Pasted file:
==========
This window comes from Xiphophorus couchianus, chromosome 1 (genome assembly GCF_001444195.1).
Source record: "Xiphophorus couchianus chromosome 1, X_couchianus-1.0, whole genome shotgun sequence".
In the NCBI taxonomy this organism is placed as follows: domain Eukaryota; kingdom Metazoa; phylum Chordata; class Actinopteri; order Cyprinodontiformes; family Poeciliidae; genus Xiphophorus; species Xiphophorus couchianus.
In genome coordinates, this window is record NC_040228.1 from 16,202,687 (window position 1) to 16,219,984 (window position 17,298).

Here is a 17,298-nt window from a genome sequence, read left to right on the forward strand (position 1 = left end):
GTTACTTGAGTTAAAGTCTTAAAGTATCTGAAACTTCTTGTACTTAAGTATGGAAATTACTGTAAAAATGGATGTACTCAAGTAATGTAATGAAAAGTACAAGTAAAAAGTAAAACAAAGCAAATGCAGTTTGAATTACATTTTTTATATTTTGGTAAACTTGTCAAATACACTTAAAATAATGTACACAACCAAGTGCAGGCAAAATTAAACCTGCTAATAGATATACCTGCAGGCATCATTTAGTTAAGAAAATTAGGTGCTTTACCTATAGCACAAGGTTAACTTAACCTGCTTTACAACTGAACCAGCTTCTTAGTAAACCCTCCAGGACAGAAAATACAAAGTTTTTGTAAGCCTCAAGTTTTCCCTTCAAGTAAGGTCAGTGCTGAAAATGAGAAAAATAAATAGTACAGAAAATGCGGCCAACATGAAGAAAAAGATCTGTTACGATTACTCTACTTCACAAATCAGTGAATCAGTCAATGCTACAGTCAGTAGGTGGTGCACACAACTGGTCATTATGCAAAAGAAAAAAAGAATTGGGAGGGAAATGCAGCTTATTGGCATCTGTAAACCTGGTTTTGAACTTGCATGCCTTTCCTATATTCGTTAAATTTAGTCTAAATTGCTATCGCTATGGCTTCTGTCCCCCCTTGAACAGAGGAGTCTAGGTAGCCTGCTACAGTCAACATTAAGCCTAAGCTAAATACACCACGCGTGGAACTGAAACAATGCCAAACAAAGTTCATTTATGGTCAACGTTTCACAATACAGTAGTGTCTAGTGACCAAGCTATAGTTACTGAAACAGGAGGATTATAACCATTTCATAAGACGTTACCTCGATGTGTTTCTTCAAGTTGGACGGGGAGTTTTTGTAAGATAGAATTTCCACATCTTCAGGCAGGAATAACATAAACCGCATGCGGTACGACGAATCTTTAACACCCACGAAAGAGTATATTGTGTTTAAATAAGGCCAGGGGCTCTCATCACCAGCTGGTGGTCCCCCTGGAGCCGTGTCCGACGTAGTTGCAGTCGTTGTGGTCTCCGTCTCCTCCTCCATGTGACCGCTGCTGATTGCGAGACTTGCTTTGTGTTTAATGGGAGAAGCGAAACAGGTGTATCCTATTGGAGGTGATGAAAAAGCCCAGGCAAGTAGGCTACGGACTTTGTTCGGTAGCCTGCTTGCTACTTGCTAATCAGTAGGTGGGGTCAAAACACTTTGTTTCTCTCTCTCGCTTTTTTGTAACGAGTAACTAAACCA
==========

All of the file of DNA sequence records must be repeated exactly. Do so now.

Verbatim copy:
This window comes from Xiphophorus couchianus, chromosome 1 (genome assembly GCF_001444195.1).
Source record: "Xiphophorus couchianus chromosome 1, X_couchianus-1.0, whole genome shotgun sequence".
In the NCBI taxonomy this organism is placed as follows: domain Eukaryota; kingdom Metazoa; phylum Chordata; class Actinopteri; order Cyprinodontiformes; family Poeciliidae; genus Xiphophorus; species Xiphophorus couchianus.
In genome coordinates, this window is record NC_040228.1 from 16,202,687 (window position 1) to 16,219,984 (window position 17,298).

Here is a 17,298-nt window from a genome sequence, read left to right on the forward strand (position 1 = left end):
GTTACTTGAGTTAAAGTCTTAAAGTATCTGAAACTTCTTGTACTTAAGTATGGAAATTACTGTAAAAATGGATGTACTCAAGTAATGTAATGAAAAGTACAAGTAAAAAGTAAAACAAAGCAAATGCAGTTTGAATTACATTTTTTATATTTTGGTAAACTTGTCAAATACACTTAAAATAATGTACACAACCAAGTGCAGGCAAAATTAAACCTGCTAATAGATATACCTGCAGGCATCATTTAGTTAAGAAAATTAGGTGCTTTACCTATAGCACAAGGTTAACTTAACCTGCTTTACAACTGAACCAGCTTCTTAGTAAACCCTCCAGGACAGAAAATACAAAGTTTTTGTAAGCCTCAAGTTTTCCCTTCAAGTAAGGTCAGTGCTGAAAATGAGAAAAATAAATAGTACAGAAAATGCGGCCAACATGAAGAAAAAGATCTGTTACGATTACTCTACTTCACAAATCAGTGAATCAGTCAATGCTACAGTCAGTAGGTGGTGCACACAACTGGTCATTATGCAAAAGAAAAAAAGAATTGGGAGGGAAATGCAGCTTATTGGCATCTGTAAACCTGGTTTTGAACTTGCATGCCTTTCCTATATTCGTTAAATTTAGTCTAAATTGCTATCGCTATGGCTTCTGTCCCCCCTTGAACAGAGGAGTCTAGGTAGCCTGCTACAGTCAACATTAAGCCTAAGCTAAATACACCACGCGTGGAACTGAAACAATGCCAAACAAAGTTCATTTATGGTCAACGTTTCACAATACAGTAGTGTCTAGTGACCAAGCTATAGTTACTGAAACAGGAGGATTATAACCATTTCATAAGACGTTACCTCGATGTGTTTCTTCAAGTTGGACGGGGAGTTTTTGTAAGATAGAATTTCCACATCTTCAGGCAGGAATAACATAAACCGCATGCGGTACGACGAATCTTTAACACCCACGAAAGAGTATATTGTGTTTAAATAAGGCCAGGGGCTCTCATCACCAGCTGGTGGTCCCCCTGGAGCCGTGTCCGACGTAGTTGCAGTCGTTGTGGTCTCCGTCTCCTCCTCCATGTGACCGCTGCTGATTGCGAGACTTGCTTTGTGTTTAATGGGAGAAGCGAAACAGGTGTATCCTATTGGAGGTGATGAAAAAGCCCAGGCAAGTAGGCTACGGACTTTGTTCGGTAGCCTGCTTGCTACTTGCTAATCAGTAGGTGGGGTCAAAACACTTTGTTTCTCTCTCTCGCTTTTTTGTAACGAGTAACTAAACCA